I had an a-ha moment yesterday.
Why I need to be slammed over the head with these things repeatedly before I get them, I don’t know.
But that’s how it seems to work for me.
I have a history of depression. Fifteen or so years ago, I was hospitalized (for the first time) and consequently received the diagnosis of major depressive disorder.
The first psychiatrist I saw after I was released stressed the importance of sleep not only for my recovery, but in managing my depression.
He described sleep as “the zamboni for your brain.”
But let’s put the depression aside.
Let’s say that was never an issue for me.
What I know personally is that when I don’t get enough sleep on any given night, I am not much fun to be around the next day.
I am bitchy and short and snappy to just about everyone, but especially to my kids and my husband.
What I also know firsthand is that when I don’t get enough sleep for several nights in a row, I almost always get sick.
As a parent I know that sleep is directly related to my children’s behavior.
The more exhausted they are, the more meltdowns and tears we all experience.
So it’s no secret to me that sleep is vital to being healthy and emotionally stable.
On a slight tangent, this summer I was home with all the kids all summer long. They didn’t go to camp or anything and we couldn’t afford a babysitter, so they were with me all day, every day.
While they were home, during the day I taught swim lessons in our pool. I also coached the swim team at the Y in the morning and then again at night. I brought all the kids with me to swim practice on most mornings and most afternoons.
My days were, to put it mildly, very busy. If I wanted to get any work done on my other “jobs,” on designing my new website and writing blog posts and running e-courses and maintaining social media accounts, I was going to have to do it before the kids got up. Because there would be no time during the day to get any focused and uninterrupted work done.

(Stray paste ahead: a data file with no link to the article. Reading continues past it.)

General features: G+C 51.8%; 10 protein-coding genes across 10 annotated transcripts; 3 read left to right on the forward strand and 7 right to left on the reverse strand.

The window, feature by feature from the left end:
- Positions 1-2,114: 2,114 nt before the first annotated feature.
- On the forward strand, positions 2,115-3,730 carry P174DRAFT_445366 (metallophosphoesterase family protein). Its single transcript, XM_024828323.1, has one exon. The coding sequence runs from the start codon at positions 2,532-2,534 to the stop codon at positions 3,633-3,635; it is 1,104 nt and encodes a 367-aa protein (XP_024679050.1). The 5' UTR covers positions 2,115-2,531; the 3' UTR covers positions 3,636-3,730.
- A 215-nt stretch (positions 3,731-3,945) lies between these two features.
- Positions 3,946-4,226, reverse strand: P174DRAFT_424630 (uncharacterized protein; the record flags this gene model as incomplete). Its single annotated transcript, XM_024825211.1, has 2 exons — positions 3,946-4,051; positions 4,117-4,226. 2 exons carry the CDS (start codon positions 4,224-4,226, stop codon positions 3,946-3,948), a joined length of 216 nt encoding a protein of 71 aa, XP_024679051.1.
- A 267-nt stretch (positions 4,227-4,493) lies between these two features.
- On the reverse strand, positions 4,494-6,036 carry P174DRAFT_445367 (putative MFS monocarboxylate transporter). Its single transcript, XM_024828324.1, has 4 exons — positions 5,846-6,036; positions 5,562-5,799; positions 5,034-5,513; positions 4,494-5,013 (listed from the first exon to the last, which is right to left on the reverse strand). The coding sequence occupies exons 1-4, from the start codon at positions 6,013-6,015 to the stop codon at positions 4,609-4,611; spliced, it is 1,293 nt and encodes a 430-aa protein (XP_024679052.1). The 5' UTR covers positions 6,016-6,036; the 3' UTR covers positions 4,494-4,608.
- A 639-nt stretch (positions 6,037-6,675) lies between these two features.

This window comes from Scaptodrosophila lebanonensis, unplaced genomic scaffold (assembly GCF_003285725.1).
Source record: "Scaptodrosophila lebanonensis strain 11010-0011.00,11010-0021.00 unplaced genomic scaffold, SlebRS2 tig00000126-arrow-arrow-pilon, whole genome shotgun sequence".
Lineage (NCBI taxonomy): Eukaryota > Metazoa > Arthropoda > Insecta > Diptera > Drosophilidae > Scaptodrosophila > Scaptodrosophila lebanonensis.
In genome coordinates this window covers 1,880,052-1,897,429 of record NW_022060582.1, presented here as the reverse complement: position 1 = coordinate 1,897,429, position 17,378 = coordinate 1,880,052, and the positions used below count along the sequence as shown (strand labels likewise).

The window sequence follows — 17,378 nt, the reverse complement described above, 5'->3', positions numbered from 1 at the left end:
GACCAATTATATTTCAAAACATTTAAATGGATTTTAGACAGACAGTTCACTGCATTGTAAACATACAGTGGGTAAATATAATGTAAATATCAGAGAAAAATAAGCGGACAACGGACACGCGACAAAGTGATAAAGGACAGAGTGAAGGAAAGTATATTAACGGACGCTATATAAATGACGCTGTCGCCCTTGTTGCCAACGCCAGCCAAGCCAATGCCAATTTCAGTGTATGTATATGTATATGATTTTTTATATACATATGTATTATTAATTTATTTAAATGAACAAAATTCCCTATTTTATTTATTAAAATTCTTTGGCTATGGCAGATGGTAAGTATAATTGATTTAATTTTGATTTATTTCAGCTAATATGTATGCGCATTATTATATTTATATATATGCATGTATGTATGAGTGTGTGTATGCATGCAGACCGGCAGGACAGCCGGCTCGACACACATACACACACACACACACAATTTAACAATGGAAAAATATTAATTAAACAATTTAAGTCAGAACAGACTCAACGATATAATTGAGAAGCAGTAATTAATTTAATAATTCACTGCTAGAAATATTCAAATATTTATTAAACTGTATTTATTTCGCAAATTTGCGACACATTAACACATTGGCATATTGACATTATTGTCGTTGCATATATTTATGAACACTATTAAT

So this summer I was getting up every day at 3:45. That gave me between two and three hours, depending on how early the first kid woke up, to get some work done and exercise.
It was kind of an insane summer.
While a 3:45 a.m. alarm was a little bit painful, I am naturally a morning person. And I love having the house all to myself to start the day off.
Plus, I was able to look at it as a short term thing. Once the kids went back to school, I wouldn’t have to get up so early because then I’d have time during the day again.
But I kind of forgot about that once school started, and I kept the getting-up-super-early part of my routine going.
I haven’t been getting up before 4 every day. Maybe twice a week I get up before 4. But most days I’m up by 4:30. Even on the weekends.
Needless to say, I’ve been exhausted.
Around 1 or 2:00 every day, I seriously struggle to stay awake.
But Daylight Savings Time yesterday was what smacked me into reality.
Yesterday morning, Sunday, I woke up at my usual time of 4:30. Since it was Daylight Savings, in reality, for my body anyway, it was 5:30. I got that extra hour of sleep.
And I felt like a different person yesterday.